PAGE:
When I was a child, it seemed that winter vegetables were mostly peas and diced carrots, conveniently poured frozen out of plastic bags into pots of boiling water. Yuk! Winter notwithstanding, my backyard garden still offers plenty of fresh winter vegetables. Let’s have a look. Kale, of course, looks unfazed by snow and plummeting temperatures. Not only does it look unfazed; it also tastes very delicious.
More surprising is the endive that I planted back in August, then covered beneath a “tunnel” of clear plastic and slightly insulating row cover held aloft by metal hoops in late October. Temperatures about a week ago went as low as -8° Fahrenheit! Thanks to the additional insulation from almost a foot of snow, now melted, the endive is still lush and tasty.
The rest of winter’s fresh garden vegetables are not in the garden. Most are in plywood boxes in cold storage, first in my mudroom, then moved out to my cooler. (The cooler is an insulated room cooled with an air conditioner that has been tricked, with a device called CoolBot, into bringing the temperature down just below 40° F.) One box houses Hakurei turnips, Watermelon radishes, and Daikon radishes picked around the middle of December.
The same day I pulled the turnips and radishes, I also dug up leeks, now nestled into another box. With snow cover, both leeks and turnips probably would survive winter out in the garden, but reaching into a box is easier than chopping through ice and snow out in the garden to get at these vegetables.
Yet another box has a few heads of cabbage, also harvested that day in December. Lopping off the outer leaves, which anyway were looking ragged and slug-eaten, cuts water loss from the tight heads and keeps them fresh. One more box is packed full of napa type Chinese cabbages, good for “Asian slaw” or stir fry.
Most years I would have braids of onions also. Not this year. Crop failure. All the onions, both direct-seeded and grown from my transplants, didn’t grow large enough to bother storing. The problem was a clog, too long undetected, in the water line to the seasonal irrigation pump at, evidently, a critical time in onion bulb development.
(I also have a 400 square foot greenhouse packed full of fresh, growing lettuce, mustard greens, arugula, celery, claytonia, kale, chard, and mâche, with a little fresh dill, cilantro, and parsley. But that’s a whole other story.)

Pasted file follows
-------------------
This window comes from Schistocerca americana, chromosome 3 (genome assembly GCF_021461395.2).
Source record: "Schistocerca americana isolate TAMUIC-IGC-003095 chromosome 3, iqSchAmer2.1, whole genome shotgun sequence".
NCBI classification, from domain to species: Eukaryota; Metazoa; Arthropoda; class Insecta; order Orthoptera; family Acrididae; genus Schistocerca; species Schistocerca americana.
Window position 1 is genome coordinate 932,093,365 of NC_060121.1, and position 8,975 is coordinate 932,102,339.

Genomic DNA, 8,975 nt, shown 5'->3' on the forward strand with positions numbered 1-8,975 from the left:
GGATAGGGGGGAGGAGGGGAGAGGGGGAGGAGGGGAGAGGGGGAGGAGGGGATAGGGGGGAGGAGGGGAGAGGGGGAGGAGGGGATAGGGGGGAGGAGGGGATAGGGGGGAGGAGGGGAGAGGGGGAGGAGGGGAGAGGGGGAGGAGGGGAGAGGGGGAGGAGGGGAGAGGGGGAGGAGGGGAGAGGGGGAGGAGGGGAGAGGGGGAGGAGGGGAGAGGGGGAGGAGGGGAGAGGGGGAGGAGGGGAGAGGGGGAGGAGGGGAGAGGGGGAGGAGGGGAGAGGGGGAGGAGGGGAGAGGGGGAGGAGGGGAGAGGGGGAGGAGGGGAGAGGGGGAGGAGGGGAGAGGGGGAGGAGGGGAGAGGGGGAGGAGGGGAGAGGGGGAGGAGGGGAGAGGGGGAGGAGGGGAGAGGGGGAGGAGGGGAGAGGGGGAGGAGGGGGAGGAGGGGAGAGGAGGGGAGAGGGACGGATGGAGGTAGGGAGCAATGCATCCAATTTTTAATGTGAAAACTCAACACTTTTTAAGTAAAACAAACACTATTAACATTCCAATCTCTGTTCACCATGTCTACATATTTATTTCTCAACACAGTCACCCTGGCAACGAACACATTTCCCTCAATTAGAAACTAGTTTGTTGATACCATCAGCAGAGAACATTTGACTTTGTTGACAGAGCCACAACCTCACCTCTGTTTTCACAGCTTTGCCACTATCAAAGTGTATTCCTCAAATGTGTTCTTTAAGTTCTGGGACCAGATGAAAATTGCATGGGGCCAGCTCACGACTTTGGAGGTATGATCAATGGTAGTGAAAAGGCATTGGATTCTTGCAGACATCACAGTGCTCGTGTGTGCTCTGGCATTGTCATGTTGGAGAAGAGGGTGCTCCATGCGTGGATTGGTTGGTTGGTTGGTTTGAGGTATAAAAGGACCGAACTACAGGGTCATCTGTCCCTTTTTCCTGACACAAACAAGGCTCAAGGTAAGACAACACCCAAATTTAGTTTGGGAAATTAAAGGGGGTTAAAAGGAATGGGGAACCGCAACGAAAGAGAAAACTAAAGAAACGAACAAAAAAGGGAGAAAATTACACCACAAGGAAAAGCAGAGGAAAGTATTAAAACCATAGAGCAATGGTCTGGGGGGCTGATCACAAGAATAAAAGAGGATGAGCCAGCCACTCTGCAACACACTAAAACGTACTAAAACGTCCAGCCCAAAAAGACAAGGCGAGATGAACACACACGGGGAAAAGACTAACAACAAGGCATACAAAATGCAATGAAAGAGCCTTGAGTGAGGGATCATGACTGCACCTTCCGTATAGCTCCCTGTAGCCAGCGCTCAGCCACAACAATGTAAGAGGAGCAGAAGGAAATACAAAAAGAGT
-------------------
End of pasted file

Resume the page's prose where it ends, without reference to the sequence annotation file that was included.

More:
I may be addicted to blueberries. I now eat them pretty much every morning year ‘round. That’s fresh blueberries beginning at the end of June, and frozen ones from mid-September on. I pace myself. The frozen blueberry season opens with about 70 bags (each bag about 5 cups) in the freezer, enough to keep us “berry happy” on into June.
I highly recommend planting blueberries. They are easy to grow organically, the plants are beautiful, and the berries are very healthful and taste great. They’re also easy to freeze: Just spread them on a tray until frozen, then pack them into bags. Their two main requirements are suitable soil, easily made so, and protection from birds, with netting. Each bush will net you 8 pounds, or more, of berries.
Thawed in the refrigerator, the berries taste as good as fresh ones. Or maybe I believe that only because in late December it’s been so long since I’ve had a fresh blueberry.
Man cannot, of course, live by bread alone. I could use some fragrance, some olfactory hint of spring — or summer, or fall. Years ago, I grew “many-flowered jasmine” (Jasminium polyantha). A misnomer for my plant. Its fragrance was heavenly but it only coughed up a few blossoms each winter, despite my subjecting it to a period of temperatures below 60 degrees F. and some drought to give it a rest before it (was supposed to) burst into flowering abundance.
Gardenia was another one of my plants for winter fragrance. It did bloom in winter, late winter, and its fragrance was heavenly. But it proved to be a magnet for scale insects, one of the most difficult house plant pests to control organically. Both plants have long ago been composted.
I’m now eagerly awaiting blossoms on my Meyer lemon plant. The plant is easy to bring into bloom, and there’s the added bonus of delicious lemons. Being a hybrid of lemon and sweet orange, Meyer lemon has a slightly different flavor from that of lemons.
The other plant to — reliably, I hope — blossom now, in early winter is sweet osmanthus (Osmanthus fragrans), specifically the variety Goshiki. Why Goshiki? Because it has variegated leaves, green and white with splashes of pink, spiny like those of holly. It’s cold-hardy to Zone 6. My plan is to grow it in a pot to bring indoors to a cool sunny window in late fall to spend the winter.
This is all a pipe dream so far because all I have is a spindly stem I cut to root from a plant beckoning me from a sidewalk near Philadelphia. The cutting doesn’t look hopeful. The quest begins.